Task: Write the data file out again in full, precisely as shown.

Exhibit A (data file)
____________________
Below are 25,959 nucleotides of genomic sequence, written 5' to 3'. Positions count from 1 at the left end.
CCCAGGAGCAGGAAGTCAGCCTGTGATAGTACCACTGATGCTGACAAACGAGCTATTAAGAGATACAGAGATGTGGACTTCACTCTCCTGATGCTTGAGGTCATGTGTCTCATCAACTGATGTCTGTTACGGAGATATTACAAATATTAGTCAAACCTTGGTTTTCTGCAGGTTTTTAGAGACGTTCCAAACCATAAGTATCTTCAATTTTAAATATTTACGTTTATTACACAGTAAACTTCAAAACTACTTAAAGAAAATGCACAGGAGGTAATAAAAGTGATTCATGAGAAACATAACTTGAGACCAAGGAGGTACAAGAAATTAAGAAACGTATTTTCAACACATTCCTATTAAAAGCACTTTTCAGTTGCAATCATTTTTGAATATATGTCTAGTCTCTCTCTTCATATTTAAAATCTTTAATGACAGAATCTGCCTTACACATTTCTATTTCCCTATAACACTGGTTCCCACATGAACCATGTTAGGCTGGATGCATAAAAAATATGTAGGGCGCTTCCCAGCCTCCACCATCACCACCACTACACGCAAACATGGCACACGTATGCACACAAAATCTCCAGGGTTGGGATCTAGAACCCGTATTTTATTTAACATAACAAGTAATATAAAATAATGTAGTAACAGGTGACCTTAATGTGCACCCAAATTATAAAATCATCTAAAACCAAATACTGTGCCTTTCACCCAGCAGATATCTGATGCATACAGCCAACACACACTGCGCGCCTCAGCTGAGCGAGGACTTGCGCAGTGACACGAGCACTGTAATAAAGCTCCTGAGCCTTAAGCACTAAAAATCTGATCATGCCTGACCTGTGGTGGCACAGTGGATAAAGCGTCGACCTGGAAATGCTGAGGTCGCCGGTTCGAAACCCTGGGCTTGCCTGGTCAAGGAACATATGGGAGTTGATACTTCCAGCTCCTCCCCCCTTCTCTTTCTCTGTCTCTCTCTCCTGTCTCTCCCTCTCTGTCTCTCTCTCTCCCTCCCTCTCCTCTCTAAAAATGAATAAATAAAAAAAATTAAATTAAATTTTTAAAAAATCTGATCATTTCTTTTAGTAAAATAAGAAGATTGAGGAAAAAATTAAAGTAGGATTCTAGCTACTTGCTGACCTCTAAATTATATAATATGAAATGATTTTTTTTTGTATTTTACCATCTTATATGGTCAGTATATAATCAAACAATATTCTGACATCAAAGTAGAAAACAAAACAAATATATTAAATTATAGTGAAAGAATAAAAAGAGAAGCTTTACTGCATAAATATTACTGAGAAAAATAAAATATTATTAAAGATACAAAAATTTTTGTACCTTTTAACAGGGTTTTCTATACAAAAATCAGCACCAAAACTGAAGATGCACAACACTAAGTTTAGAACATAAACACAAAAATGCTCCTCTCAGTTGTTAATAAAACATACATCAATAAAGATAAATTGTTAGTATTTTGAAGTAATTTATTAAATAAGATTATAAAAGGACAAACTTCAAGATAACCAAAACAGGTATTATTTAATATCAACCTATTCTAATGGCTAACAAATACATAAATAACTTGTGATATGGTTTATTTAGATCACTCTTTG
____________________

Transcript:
Below are 25,959 nucleotides of genomic sequence, written 5' to 3'. Positions count from 1 at the left end.
CCCAGGAGCAGGAAGTCAGCCTGTGATAGTACCACTGATGCTGACAAACGAGCTATTAAGAGATACAGAGATGTGGACTTCACTCTCCTGATGCTTGAGGTCATGTGTCTCATCAACTGATGTCTGTTACGGAGATATTACAAATATTAGTCAAACCTTGGTTTTCTGCAGGTTTTTAGAGACGTTCCAAACCATAAGTATCTTCAATTTTAAATATTTACGTTTATTACACAGTAAACTTCAAAACTACTTAAAGAAAATGCACAGGAGGTAATAAAAGTGATTCATGAGAAACATAACTTGAGACCAAGGAGGTACAAGAAATTAAGAAACGTATTTTCAACACATTCCTATTAAAAGCACTTTTCAGTTGCAATCATTTTTGAATATATGTCTAGTCTCTCTCTTCATATTTAAAATCTTTAATGACAGAATCTGCCTTACACATTTCTATTTCCCTATAACACTGGTTCCCACATGAACCATGTTAGGCTGGATGCATAAAAAATATGTAGGGCGCTTCCCAGCCTCCACCATCACCACCACTACACGCAAACATGGCACACGTATGCACACAAAATCTCCAGGGTTGGGATCTAGAACCCGTATTTTATTTAACATAACAAGTAATATAAAATAATGTAGTAACAGGTGACCTTAATGTGCACCCAAATTATAAAATCATCTAAAACCAAATACTGTGCCTTTCACCCAGCAGATATCTGATGCATACAGCCAACACACACTGCGCGCCTCAGCTGAGCGAGGACTTGCGCAGTGACACGAGCACTGTAATAAAGCTCCTGAGCCTTAAGCACTAAAAATCTGATCATGCCTGACCTGTGGTGGCACAGTGGATAAAGCGTCGACCTGGAAATGCTGAGGTCGCCGGTTCGAAACCCTGGGCTTGCCTGGTCAAGGAACATATGGGAGTTGATACTTCCAGCTCCTCCCCCCTTCTCTTTCTCTGTCTCTCTCTCCTGTCTCTCCCTCTCTGTCTCTCTCTCTCCCTCCCTCTCCTCTCTAAAAATGAATAAATAAAAAAAATTAAATTAAATTTTTAAAAAATCTGATCATTTCTTTTAGTAAAATAAGAAGATTGAGGAAAAAATTAAAGTAGGATTCTAGCTACTTGCTGACCTCTAAATTATATAATATGAAATGATTTTTTTTTGTATTTTACCATCTTATATGGTCAGTATATAATCAAACAATATTCTGACATCAAAGTAGAAAACAAAACAAATATATTAAATTATAGTGAAAGAATAAAAAGAGAAGCTTTACTGCATAAATATTACTGAGAAAAATAAAATATTATTAAAGATACAAAAATTTTTGTACCTTTTAACAGGGTTTTCTATACAAAAATCAGCACCAAAACTGAAGATGCACAACACTAAGTTTAGAACATAAACACAAAAATGCTCCTCTCAGTTGTTAATAAAACATACATCAATAAAGATAAATTGTTAGTATTTTGAAGTAATTTATTAAATAAGATTATAAAAGGACAAACTTCAAGATAACCAAAACAGGTATTATTTAATATCAACCTATTCTAATGGCTAACAAATACATAAATAACTTGTGATATGGTTTATTTAGATCACTCTTTG